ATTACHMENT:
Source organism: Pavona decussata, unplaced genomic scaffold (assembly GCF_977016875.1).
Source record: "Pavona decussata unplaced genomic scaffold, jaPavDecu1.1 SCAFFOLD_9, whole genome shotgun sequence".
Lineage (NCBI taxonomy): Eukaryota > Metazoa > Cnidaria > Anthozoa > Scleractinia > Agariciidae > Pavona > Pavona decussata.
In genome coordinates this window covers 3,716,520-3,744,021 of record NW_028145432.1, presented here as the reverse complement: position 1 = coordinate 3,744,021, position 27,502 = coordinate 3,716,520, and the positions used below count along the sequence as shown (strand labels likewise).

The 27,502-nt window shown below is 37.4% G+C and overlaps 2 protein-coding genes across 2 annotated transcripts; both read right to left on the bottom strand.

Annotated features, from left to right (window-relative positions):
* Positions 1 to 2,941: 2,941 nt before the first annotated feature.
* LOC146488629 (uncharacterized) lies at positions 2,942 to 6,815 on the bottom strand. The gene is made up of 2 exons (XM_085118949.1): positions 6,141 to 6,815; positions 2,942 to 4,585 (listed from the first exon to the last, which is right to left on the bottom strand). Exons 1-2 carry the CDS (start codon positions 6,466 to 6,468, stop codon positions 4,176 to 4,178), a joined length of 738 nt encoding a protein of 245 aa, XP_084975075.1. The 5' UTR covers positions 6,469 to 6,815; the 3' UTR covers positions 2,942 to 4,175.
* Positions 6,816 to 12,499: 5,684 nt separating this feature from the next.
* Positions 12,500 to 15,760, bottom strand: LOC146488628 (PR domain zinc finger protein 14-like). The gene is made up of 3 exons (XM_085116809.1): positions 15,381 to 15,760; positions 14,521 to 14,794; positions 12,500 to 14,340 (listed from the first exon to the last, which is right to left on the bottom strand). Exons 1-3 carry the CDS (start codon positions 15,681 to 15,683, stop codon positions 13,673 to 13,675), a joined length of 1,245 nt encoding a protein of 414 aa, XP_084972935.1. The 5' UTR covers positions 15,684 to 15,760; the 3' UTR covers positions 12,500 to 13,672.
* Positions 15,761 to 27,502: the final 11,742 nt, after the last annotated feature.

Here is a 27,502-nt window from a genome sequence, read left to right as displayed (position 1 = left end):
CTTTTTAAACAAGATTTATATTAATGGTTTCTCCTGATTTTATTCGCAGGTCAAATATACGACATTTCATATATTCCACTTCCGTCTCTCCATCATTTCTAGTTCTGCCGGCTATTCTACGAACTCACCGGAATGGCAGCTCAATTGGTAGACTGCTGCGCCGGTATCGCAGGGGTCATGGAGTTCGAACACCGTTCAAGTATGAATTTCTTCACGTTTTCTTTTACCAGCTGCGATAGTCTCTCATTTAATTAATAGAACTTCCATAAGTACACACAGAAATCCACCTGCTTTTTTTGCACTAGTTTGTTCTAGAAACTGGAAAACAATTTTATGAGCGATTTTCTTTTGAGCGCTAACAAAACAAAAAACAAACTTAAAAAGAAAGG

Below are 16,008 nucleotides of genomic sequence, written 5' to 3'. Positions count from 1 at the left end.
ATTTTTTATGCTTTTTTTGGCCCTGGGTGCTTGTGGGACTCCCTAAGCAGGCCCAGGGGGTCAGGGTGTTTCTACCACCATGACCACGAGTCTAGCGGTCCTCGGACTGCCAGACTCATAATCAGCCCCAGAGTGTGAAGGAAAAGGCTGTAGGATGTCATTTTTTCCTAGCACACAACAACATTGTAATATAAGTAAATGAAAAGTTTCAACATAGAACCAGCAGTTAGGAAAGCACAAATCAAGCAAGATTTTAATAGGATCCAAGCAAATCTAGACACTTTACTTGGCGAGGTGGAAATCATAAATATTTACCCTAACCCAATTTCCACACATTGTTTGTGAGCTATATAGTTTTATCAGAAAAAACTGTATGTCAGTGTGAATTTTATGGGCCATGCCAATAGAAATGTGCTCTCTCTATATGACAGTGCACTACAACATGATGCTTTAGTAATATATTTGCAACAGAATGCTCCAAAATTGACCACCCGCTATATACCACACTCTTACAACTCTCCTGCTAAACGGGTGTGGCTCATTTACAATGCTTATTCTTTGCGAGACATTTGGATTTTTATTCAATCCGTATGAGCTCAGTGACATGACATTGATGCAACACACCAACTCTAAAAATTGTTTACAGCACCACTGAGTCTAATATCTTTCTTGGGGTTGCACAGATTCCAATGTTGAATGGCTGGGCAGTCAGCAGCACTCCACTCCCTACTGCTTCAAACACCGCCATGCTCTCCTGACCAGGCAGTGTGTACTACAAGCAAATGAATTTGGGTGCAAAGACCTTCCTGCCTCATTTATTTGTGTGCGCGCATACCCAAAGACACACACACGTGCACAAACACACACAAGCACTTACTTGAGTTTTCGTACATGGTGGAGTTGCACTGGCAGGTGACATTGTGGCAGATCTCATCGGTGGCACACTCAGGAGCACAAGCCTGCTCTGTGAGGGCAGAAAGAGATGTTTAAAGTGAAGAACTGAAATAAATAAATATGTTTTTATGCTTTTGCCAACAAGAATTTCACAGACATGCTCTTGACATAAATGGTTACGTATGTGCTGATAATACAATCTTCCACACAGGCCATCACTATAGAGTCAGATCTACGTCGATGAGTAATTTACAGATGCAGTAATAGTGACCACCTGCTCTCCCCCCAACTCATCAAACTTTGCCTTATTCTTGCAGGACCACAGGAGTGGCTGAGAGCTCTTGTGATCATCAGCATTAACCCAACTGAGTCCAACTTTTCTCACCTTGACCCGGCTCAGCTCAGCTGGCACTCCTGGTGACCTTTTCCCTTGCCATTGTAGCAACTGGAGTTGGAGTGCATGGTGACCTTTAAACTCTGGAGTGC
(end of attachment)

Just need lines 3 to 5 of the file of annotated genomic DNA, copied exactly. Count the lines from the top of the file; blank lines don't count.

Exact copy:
Lineage (NCBI taxonomy): Eukaryota > Metazoa > Cnidaria > Anthozoa > Scleractinia > Agariciidae > Pavona > Pavona decussata.
In genome coordinates this window covers 3,716,520-3,744,021 of record NW_028145432.1, presented here as the reverse complement: position 1 = coordinate 3,744,021, position 27,502 = coordinate 3,716,520, and the positions used below count along the sequence as shown (strand labels likewise).

The 27,502-nt window shown below is 37.4% G+C and overlaps 2 protein-coding genes across 2 annotated transcripts; both read right to left on the bottom strand.